Abortion wins elections. We saw it last year in Kansas, Kentucky, and Michigan, where voters rejected abortion restrictions and affirmed expanded protections. Next month, Ohio voters will decide whether to enshrine abortion rights into the state constitution. Now, advocates and opponents alike are pushing more abortion-related measures onto upcoming ballots. Rewire News Group will be tracking abortion ballot initiatives and updating this list as groups gather signatures for their petitions and secure their place in next year’s elections.
More Than 3 Million Financially Insecure Latinas Live in States Where Abortion Is or May Be Banned, Study Finds
CNBC, October 11, 2023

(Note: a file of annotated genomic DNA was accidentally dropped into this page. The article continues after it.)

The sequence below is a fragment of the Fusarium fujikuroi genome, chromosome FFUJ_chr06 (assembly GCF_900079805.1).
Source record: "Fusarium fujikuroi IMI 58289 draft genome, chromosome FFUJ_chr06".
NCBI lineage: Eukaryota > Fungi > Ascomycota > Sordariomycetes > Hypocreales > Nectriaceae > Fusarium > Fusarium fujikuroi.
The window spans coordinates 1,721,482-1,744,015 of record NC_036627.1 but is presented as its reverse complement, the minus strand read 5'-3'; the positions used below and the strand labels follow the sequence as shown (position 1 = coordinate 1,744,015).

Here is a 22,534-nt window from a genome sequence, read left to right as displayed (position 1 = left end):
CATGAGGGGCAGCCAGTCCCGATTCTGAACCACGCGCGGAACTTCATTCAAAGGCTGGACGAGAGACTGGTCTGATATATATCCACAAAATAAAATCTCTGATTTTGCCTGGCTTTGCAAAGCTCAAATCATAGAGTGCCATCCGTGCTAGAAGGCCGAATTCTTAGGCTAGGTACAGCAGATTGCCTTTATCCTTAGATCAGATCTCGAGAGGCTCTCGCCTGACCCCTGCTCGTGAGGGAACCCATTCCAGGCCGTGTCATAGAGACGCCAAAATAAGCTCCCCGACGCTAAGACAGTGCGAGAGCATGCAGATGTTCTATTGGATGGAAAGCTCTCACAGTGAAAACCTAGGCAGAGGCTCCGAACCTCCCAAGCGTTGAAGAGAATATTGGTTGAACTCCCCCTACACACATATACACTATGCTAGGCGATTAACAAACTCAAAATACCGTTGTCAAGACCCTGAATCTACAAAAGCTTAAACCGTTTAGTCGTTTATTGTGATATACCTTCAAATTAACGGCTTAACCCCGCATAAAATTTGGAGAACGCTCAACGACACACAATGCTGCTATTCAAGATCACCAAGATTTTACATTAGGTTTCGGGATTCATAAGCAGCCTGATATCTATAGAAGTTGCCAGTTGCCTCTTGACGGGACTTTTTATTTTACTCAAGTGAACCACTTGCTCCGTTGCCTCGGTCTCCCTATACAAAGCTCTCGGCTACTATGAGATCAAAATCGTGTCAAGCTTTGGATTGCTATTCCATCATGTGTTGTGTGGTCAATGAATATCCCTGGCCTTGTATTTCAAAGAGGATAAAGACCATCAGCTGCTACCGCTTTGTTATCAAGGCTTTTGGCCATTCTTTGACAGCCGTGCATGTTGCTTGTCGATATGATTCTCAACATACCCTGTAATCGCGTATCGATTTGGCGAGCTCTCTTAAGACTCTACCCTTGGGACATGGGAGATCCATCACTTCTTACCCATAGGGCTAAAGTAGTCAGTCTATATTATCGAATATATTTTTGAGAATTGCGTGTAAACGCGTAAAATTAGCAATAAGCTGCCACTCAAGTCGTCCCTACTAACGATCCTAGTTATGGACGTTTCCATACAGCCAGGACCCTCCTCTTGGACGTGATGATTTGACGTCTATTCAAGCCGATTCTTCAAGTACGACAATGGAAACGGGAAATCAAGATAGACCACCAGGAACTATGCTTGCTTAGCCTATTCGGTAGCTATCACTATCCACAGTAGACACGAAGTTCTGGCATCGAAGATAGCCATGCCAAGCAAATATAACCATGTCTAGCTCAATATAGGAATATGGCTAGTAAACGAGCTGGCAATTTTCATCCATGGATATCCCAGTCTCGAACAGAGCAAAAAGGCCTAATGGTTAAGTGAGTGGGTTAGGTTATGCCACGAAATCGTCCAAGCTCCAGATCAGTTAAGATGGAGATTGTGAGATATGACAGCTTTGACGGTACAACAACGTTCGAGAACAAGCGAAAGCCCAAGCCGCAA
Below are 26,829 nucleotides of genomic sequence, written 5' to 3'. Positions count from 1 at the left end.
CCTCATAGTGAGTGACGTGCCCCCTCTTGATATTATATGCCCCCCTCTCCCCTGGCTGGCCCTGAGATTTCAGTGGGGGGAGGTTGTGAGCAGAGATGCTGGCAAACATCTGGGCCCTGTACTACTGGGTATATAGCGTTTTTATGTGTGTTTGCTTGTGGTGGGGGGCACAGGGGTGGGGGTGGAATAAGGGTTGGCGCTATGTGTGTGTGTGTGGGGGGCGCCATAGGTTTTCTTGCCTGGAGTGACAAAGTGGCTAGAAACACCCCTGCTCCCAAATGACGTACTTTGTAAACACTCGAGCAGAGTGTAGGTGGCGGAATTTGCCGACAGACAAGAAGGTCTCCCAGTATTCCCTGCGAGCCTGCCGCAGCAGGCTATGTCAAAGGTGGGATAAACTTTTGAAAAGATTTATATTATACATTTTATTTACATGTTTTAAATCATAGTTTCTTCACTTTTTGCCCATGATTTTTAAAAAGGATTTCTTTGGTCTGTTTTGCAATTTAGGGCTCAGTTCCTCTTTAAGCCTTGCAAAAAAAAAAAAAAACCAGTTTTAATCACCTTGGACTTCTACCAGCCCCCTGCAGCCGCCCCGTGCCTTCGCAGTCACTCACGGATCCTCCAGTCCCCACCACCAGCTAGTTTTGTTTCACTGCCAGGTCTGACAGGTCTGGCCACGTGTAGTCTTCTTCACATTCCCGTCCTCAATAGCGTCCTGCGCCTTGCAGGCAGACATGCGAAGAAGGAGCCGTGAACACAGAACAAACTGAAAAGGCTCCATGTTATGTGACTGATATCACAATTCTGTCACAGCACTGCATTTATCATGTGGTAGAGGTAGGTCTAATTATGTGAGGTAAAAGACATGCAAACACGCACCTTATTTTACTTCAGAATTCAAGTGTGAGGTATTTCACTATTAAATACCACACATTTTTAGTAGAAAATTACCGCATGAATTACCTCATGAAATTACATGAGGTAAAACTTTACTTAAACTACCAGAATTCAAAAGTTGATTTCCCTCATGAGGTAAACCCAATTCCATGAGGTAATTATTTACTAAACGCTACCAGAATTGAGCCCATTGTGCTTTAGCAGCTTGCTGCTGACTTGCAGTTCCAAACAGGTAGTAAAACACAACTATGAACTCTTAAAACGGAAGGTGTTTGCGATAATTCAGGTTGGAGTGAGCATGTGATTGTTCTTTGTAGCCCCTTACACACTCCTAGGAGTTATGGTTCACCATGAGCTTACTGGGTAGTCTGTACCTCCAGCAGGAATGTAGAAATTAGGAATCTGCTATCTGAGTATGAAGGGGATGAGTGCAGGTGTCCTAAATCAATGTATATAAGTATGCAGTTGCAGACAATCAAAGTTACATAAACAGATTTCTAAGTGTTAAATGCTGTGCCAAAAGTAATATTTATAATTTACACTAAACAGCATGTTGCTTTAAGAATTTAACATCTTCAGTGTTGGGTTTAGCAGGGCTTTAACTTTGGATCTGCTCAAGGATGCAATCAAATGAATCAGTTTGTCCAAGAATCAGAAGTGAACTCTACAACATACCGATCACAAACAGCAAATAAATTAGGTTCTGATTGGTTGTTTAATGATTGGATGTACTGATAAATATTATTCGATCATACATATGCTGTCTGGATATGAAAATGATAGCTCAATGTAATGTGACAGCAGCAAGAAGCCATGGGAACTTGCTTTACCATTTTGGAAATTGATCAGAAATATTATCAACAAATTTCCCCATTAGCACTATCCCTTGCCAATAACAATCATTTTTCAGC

Over a year ago, the Supreme Court overturned Roe v. Wade, the landmark 1973 case that paved the right to abortion, leaving millions of women grappling with the fallout – and Latinas are particularly likely to be affected. More than three million Latinas who live in the 26 states where abortion is either banned or likely to be banned are economically insecure, meaning their family income is below 200% of the federal poverty line, according to a new report by the National Partnership for Women and Families and the National Latina Institute for Reproductive Justice. That’s almost half the nearly 6.7 million Latinas who live in those states, representing the largest group of women of color affected by the court’s decision. Financially insecure women are more likely to be affected by state bans and restrictions, the report notes, because they are likely to lack funds to travel to another state for abortion care. Lack of abortion access also increases the chance they would be pushed into deeper poverty. “A sound economy requires folks to be able to have freedom and access to what they need in order to make the best decisions,” said Lupe M. Rodríguez, executive director of the National Latina Institute for Reproductive Justice. “The economy is made up of all of us.” “The effects of folks not being able to make decisions for themselves and not being able to participate in the economy fully has effects on everybody,” she added. Women who work low-income jobs are less likely to have the necessary funds to travel to another state for the treatment, experts say. “The economic insecurity is an additional barrier,” said Shaina Goodman, director of reproductive health and rights at the National Partnership for Women and Families. Roughly 1.4 million Latinas in these 26 abortion-restricted states work in service occupations, according to the report. These jobs are less likely to provide benefits such as paid sick time, and the scheduling isn’t flexible for health appointments, the report found. At large, Hispanic women or Latinas are over represented in low-wage occupations, such as servers and cleaners.